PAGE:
Wed. Jul 24th, 2024

Kanye West’s ‘Vultures 1’ Still Uses Part of an Uncleared Black Sabbath Song — Plus Many More

Even after Ozzy Osbourne denied Kanye West‘s sampling request on his new album with Ty Dolla $ign, Vultures 1, elements of the Black Sabbath hit “Iron Man” still appear on the album.  

The version of Vultures 1 that West released does not use that sample of Ozzy Osbourne’s solo band performing “Iron Man” at the 1983 Us Festival. Instead, it uses a sample of West’s own track, “Hell of a Life,” released in 2010 with Universal Music Group (UMG), which also includes an interpolation of Black Sabbath’s “Iron Man” guitar riff. This use would likely also require approval from the members of that band — Osbourne, Tony Iommi, Geezer Butler and Bill Ward — all of whom have writing and publishing credits on “Hell of a Life.” 

Because “Hell of a Life” includes several samples, there are actually more songwriters on that track than on “Iron Man” alone. They also include swamp rocker Tony White Joe and Sylvester Stewart, better known as Sly Stone. The Stewart song comes from a sample of “She’s My Baby” by The Mojo Men, a band which Stewart played with and wrote for early on in his career. Randall Wixen, founder of Wixen Music Publishing, which represents “She’s My Baby” and controls a 35% stake in the “Hell of a Life” songwriting and publishing, confirms the “Carnival” use was not cleared by his company either.  

“It’s ironic that Kanye replaced the unlicensed sample of the Ozzy Osbourne track ‘Iron Man’ with a sample of ‘Hell of a Life,’ which also samples a song by Osbourne and Tony Iommi,” says Wixen. “So, he’s just substituted one unauthorized Ozzy sample for another and now brought our song into the picture. In a perfect world, all samples would be approved and cleared prior to release. It is basic respect for the songwriter.”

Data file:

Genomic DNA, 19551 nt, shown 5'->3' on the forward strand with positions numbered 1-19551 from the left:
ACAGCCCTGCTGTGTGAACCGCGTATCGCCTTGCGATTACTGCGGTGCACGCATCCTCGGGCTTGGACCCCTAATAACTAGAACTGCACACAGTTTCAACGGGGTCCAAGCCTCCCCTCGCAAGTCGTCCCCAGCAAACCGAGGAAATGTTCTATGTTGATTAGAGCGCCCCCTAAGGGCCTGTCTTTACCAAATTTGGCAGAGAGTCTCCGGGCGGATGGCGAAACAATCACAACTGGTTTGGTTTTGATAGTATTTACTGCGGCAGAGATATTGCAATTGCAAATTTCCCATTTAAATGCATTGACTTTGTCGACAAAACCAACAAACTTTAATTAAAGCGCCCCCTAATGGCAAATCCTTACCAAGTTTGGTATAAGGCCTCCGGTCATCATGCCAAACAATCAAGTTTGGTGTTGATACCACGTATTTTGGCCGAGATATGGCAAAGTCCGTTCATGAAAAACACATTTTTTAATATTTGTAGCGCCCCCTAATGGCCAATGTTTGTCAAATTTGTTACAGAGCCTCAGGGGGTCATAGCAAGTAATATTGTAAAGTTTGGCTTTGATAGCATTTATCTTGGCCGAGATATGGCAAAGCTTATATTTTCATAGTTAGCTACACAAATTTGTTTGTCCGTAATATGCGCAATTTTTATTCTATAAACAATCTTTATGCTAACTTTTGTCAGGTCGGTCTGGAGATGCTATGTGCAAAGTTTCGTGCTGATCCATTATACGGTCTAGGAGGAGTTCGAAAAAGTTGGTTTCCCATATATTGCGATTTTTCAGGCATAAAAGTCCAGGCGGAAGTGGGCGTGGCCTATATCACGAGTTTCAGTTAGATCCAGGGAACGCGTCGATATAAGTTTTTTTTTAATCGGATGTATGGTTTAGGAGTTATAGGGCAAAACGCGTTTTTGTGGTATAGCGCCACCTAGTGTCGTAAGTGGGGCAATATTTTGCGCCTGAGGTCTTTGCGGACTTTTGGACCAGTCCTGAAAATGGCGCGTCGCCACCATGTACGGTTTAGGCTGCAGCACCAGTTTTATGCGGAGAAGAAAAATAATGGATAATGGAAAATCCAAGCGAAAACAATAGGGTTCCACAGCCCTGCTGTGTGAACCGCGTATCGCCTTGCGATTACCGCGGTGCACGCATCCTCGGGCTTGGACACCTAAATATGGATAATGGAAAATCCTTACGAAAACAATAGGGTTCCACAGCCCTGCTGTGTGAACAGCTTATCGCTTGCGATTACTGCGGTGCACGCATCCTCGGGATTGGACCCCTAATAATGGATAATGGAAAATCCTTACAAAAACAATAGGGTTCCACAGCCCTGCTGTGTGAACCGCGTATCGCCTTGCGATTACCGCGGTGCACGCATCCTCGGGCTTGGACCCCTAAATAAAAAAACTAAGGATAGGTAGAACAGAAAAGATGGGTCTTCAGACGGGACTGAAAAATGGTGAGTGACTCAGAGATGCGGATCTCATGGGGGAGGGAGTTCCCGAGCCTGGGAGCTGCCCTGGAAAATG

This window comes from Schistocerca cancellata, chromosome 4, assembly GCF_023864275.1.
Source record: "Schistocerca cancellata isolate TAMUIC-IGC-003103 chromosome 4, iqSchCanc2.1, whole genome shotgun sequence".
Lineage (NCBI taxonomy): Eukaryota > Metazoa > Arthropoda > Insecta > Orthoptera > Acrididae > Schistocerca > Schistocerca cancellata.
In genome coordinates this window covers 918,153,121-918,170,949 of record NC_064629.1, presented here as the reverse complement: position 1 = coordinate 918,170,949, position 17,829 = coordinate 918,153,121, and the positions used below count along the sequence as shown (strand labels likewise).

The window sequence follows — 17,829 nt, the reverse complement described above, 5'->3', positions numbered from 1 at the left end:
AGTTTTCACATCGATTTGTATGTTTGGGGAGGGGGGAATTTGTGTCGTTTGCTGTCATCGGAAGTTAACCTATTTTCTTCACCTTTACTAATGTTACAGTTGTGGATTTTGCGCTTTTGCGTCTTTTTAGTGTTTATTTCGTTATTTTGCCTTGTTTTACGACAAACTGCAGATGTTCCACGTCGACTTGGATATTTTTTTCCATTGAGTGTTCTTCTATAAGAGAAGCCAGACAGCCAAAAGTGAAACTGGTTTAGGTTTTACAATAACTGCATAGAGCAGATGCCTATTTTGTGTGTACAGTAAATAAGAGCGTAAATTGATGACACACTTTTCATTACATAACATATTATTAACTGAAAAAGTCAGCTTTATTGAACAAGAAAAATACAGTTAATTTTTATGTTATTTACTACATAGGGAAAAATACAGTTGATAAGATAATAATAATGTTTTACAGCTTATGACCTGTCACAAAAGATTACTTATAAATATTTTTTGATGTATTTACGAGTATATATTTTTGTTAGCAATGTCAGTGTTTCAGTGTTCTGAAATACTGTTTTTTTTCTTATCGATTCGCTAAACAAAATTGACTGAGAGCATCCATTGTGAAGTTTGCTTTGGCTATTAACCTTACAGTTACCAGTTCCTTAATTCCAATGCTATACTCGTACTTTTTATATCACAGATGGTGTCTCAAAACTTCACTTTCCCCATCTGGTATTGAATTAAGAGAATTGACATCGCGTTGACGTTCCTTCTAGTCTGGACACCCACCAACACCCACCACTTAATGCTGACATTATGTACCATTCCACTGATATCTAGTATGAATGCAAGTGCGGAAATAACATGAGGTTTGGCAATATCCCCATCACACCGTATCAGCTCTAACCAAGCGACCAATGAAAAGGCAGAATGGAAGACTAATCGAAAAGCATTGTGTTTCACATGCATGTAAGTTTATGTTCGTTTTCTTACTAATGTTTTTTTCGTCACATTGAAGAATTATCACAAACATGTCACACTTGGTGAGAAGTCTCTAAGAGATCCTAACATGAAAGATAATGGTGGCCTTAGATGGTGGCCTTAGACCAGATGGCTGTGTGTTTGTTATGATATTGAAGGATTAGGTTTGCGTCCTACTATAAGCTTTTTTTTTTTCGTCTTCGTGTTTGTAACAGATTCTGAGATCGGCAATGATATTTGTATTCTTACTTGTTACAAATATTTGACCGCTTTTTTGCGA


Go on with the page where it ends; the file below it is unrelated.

It’s not the only unlicensed use of a song or recording on the record, either. A spokesperson for Primary Wave, which has a partnership with James Brown‘s estate, tells Billboard that a use of The Godfather of Soul’s oft-sampled “Funky President (People It’s Bad)” was not cleared for use on the Vultures 1 track “Fuk Sumn.”  

It is not unusual for albums to be released with unsettled songwriter splits, often to writers and publishers’ consternation. It’s less common that an album is released without clearing samples or interpolations, though Rell Lafargue, president and COO of Reservoir Media, says it still happens. But the level of West’s popularity — and notoriety — makes album an extreme example.  

West’s team is working with the sample clearance company Alien Music Services to license these works and, according to multiple sources, they have so far secured a patchwork of licenses needed. Some works are cleared, others are not and some only partially. For example, Lafargue says Reservoir is currently negotiating the use of a sample of Brand Nubian‘s “Slow Down,” for the album track “Keys to My Life,” but the deal is not done yet. Multiple sources also say they were only approached with licensing requests after Vultures 1 was released last Saturday. Now the album is a serious contender to debut at No. 1 on the Billboard 200 albums chart next week.  

“On the level of Kanye in 2024 to put out an entire album with samples that haven’t even been requested to be cleared, I don’t think I’ve ever really seen that today,” says Lafargue, who helped release De La Soul’s recording catalog to streaming services last year after it was famously tied up in sample clearance issues. “That’s the exception for sure.”